Moving Violations; It is very easy to commit a crime while you’re driving

It is very easy to commit a crime while you’re driving. Why? Because many things are crimes that you may not even think to be crimes.

When you think of a moving violation, you typically tend to think about a law such as careless driving. So, let’s break that down a bit. This law is found under section 41-6a-1715 of the Utah Code. Our comments are in brackets.

(1) A person operating a motor vehicle [which could include a lawn mower, an ATV, etc.] is guilty of careless driving if the person:

(a) commits two or more moving traffic violations under this chapter in a series of acts within a single continuous period of driving covering three miles or less in total distance [so, crossing over two lanes on the freeway without using your blinker!]; or

(b) commits a moving traffic violation under this chapter other than a moving traffic violation under Part 6, Speed Restrictions, while being distracted by one or more activities taking place within the vehicle that are not related to the operation of a motor vehicle, including:

(i) using a wireless telephone or other electronic device unless the person is using hands-free talking and listening features while operating the motor vehicle [so, you fail to use your blinker while on your cell phone];

(ii) searching for an item in the vehicle [so, you are illegally in the car pool lane while searching for that french fry you dropped]; or

(iii) attending to personal hygiene or grooming [this one really surprises a lot of people – stop coming your hair or putting on your eye-liner].

(2) A violation of this section is a class C misdemeanor.

(3) In addition to the penalty provided under this section or any other section, a judge may order the revocation of the convicted person’s driver license if the violation causes or results in the death of another person in accordance with Subsection 53-3-218(6). [That’s right, these things can KILL people].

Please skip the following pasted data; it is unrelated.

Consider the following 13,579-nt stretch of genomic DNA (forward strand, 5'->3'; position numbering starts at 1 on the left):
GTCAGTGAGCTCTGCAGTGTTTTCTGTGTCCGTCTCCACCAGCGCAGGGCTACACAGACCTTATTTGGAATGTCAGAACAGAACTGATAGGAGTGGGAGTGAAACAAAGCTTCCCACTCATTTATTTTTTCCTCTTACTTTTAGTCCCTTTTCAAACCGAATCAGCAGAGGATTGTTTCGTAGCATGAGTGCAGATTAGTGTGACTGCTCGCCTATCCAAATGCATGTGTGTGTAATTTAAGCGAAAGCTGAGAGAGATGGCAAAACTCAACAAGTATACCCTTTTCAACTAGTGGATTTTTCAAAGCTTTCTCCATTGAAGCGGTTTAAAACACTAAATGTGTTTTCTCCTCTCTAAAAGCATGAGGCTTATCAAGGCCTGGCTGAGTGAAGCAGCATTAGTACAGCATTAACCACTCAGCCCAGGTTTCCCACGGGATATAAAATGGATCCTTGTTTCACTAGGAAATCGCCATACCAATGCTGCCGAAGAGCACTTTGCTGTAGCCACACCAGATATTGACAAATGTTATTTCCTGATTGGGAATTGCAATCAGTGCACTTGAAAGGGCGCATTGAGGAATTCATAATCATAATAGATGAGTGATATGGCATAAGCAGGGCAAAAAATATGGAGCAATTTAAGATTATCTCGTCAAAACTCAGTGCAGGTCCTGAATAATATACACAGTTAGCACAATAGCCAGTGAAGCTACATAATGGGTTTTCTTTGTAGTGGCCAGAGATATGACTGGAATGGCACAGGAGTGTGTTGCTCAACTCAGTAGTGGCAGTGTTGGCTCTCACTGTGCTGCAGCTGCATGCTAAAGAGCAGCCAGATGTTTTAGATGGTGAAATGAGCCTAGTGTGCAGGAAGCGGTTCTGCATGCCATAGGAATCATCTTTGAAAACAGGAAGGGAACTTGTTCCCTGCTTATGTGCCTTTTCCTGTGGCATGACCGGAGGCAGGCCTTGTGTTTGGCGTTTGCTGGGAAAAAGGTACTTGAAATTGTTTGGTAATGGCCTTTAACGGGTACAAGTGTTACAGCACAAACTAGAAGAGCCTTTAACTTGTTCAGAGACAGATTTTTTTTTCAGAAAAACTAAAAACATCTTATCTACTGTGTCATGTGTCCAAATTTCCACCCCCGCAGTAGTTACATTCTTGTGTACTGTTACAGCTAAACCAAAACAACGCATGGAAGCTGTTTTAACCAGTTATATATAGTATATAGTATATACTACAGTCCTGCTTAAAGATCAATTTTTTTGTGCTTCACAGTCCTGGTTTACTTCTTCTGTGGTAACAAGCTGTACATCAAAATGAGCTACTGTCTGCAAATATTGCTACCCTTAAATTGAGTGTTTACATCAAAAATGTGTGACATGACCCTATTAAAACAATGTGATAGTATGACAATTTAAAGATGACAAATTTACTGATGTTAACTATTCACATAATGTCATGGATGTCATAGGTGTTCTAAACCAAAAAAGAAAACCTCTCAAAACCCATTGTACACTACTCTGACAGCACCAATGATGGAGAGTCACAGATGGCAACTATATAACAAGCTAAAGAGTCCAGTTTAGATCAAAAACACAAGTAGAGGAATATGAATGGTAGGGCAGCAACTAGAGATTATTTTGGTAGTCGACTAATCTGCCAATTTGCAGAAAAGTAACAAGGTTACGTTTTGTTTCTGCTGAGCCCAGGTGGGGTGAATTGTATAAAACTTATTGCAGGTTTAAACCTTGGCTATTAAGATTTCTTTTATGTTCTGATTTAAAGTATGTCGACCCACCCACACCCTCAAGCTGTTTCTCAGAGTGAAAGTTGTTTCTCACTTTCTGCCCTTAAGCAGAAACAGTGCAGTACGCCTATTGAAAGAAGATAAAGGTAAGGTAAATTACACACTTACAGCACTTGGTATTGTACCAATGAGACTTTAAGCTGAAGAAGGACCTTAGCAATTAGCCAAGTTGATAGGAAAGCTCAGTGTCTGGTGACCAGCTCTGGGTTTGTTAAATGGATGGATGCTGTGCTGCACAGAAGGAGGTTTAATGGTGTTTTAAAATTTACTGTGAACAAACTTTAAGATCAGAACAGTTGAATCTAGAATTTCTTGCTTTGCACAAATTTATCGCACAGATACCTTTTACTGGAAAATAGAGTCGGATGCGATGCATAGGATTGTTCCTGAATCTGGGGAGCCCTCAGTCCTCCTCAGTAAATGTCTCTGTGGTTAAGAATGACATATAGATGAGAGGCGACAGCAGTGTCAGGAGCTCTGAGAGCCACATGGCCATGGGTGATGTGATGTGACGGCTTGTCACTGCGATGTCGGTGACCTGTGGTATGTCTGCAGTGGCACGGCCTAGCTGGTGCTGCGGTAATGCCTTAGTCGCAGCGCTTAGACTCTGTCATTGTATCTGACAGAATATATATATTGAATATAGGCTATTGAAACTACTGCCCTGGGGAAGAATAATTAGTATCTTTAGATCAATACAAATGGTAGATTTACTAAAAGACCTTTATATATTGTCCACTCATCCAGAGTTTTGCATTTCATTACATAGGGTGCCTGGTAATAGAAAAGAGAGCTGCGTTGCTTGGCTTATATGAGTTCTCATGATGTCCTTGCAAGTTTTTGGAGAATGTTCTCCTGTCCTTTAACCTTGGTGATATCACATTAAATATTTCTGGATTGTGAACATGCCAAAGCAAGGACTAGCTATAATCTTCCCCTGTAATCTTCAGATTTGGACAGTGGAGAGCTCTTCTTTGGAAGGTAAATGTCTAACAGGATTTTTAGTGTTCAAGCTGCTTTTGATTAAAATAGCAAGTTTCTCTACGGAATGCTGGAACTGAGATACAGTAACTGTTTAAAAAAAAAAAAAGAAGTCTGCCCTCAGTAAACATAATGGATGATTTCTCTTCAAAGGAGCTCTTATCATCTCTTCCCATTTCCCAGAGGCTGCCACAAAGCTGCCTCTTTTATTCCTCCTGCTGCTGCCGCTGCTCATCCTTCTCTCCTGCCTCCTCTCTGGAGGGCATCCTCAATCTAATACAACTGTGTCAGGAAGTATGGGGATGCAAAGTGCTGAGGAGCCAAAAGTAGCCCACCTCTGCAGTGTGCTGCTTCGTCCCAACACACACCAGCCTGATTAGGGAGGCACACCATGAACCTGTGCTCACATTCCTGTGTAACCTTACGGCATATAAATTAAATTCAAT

A moving violation is more serious because it can affect your driver’s license – get enough moving violations and you can lose driving privileges. Examples of moving violations include speeding, careless or reckless driving, and driving under the influence of alcohol or drugs. Reckless driving and DUIs are class B misdemeanors, and can land you in jail for up to six months, whereas a C is only up to 90 days, and frankly, jail is rare with a class C.

Here is the reckless driving law:

41-6a-528. Reckless driving.

(1) A person is guilty of reckless driving who operates a vehicle:

(a) in willful or wanton disregard for the safety of persons or property [so, if you going upwards of a 100 miles per hour, you may count on getting charged with this crime]; or

(b) while committing three or more moving traffic violations under Title 41, Chapter 6a, Traffic Code, in a series of acts occurring within a single continuous period of driving covering three miles or less in total distance.

(2) A person who violates Subsection (1) is guilty of a class B misdemeanor.

As you can see, the line between careless driving and reckless driving is very thin.

It can be worthwhile to consult an attorney on a moving violation, especially if you have a Commercial Driver’s License (CDL); you must travel frequently for your employment; or if you risk of losing your driver’s license, your job, or the ability to visit family. In court, you should never plea guilty to a moving violation without first attempting to get a better resolution with a prosecutor. Simply walking up to the podium and saying guilty does not make a lot of legal sense.

Non-moving violations are usually parking tickets [and make sure they can prove YOU are the one that parked illegally, not that it was simply YOUR CAR] and “fix-it” tickets. They usually will not affect your driving privileges at all if you take care of them promptly. Many feel it is often not worth fighting such a ticket, as the fines are small and the problems are easily corrected. If you have a parking ticket, it is almost always easier and cheaper to pay it than to fight it. For a “fix-it” ticket, have someone perform the maintenance or repair and provide proof to the agency that issued the ticket or to the court. This will also help avoid future tickets for the same violation.

You should never ignore any ticket, as this can lead to warrants, fines, or even jail. Read the ticket carefully for instructions and time limits to properly resolve it. Simply putting the ticket “on top of the fridge” is certainly not a good idea.

Mark Robertson and Greg Smith of Greg Smith and Associates.

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